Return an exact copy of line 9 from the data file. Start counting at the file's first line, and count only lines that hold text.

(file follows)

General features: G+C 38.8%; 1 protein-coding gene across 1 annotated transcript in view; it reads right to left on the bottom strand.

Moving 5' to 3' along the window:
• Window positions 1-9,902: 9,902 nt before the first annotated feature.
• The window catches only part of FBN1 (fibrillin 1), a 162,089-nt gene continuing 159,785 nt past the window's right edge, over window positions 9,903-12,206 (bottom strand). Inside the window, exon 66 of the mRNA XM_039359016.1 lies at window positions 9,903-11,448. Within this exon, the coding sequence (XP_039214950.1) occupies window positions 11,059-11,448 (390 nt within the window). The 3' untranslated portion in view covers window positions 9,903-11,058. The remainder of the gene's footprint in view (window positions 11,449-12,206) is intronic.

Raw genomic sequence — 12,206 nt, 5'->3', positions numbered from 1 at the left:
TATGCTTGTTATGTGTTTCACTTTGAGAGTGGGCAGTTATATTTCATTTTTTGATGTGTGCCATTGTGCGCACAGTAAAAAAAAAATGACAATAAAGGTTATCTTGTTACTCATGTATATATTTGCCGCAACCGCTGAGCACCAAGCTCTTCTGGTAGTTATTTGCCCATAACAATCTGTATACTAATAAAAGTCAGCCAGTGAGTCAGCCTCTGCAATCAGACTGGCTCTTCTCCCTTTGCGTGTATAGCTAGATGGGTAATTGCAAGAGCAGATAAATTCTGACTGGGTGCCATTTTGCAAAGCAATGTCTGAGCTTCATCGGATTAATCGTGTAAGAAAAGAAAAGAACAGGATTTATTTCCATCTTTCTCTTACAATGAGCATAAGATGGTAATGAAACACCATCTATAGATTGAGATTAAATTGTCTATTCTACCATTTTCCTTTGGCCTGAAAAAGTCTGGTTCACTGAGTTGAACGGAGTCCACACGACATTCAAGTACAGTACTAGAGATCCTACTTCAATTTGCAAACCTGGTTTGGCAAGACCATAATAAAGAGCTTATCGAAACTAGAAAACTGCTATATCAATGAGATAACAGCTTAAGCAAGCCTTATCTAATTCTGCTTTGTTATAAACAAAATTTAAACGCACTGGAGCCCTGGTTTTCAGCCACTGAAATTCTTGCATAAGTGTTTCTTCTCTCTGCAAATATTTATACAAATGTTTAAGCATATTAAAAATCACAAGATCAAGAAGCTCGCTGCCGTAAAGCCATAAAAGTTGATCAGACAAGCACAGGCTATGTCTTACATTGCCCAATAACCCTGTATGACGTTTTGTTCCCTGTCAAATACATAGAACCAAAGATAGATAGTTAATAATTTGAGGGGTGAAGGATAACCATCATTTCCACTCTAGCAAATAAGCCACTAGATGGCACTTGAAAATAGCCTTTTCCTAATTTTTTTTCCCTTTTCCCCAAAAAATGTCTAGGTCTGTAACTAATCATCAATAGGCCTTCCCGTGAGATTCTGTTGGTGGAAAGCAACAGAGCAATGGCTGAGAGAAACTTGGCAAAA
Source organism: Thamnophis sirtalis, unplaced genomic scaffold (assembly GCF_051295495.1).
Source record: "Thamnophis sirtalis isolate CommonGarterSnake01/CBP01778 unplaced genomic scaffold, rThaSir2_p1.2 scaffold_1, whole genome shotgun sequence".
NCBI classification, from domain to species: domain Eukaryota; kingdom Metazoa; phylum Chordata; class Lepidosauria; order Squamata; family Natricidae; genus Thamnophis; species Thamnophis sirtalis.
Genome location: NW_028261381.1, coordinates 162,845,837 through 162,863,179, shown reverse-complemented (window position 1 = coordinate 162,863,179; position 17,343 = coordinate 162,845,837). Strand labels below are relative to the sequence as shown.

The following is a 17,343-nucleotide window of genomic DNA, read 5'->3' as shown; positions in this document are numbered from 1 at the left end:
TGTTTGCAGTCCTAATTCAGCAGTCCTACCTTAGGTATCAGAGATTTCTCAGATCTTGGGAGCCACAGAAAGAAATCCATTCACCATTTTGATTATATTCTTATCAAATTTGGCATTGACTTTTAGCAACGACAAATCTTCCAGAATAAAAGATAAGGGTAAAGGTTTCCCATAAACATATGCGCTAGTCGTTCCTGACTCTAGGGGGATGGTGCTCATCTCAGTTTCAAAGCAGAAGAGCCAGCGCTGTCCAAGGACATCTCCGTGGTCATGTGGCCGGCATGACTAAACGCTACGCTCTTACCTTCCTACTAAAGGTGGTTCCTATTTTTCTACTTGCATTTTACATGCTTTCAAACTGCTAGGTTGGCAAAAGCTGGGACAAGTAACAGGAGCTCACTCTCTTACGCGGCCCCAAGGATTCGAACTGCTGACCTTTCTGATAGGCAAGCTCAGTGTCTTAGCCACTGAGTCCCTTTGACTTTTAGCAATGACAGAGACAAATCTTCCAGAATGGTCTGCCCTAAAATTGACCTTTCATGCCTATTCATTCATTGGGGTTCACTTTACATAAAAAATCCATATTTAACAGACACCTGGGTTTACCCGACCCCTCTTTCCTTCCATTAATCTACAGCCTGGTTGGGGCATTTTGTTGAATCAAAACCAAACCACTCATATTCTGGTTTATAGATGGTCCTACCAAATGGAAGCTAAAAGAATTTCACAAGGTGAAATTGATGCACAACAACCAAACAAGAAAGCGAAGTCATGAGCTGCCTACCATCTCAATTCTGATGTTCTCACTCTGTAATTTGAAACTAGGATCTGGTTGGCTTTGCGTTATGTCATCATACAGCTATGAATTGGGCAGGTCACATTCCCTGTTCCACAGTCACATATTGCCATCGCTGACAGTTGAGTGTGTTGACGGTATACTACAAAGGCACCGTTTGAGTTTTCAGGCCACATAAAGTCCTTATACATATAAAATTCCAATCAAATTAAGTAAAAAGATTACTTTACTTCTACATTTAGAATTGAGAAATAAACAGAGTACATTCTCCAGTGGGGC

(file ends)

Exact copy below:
NCBI classification, from domain to species: domain Eukaryota; kingdom Metazoa; phylum Chordata; class Lepidosauria; order Squamata; family Natricidae; genus Thamnophis; species Thamnophis sirtalis.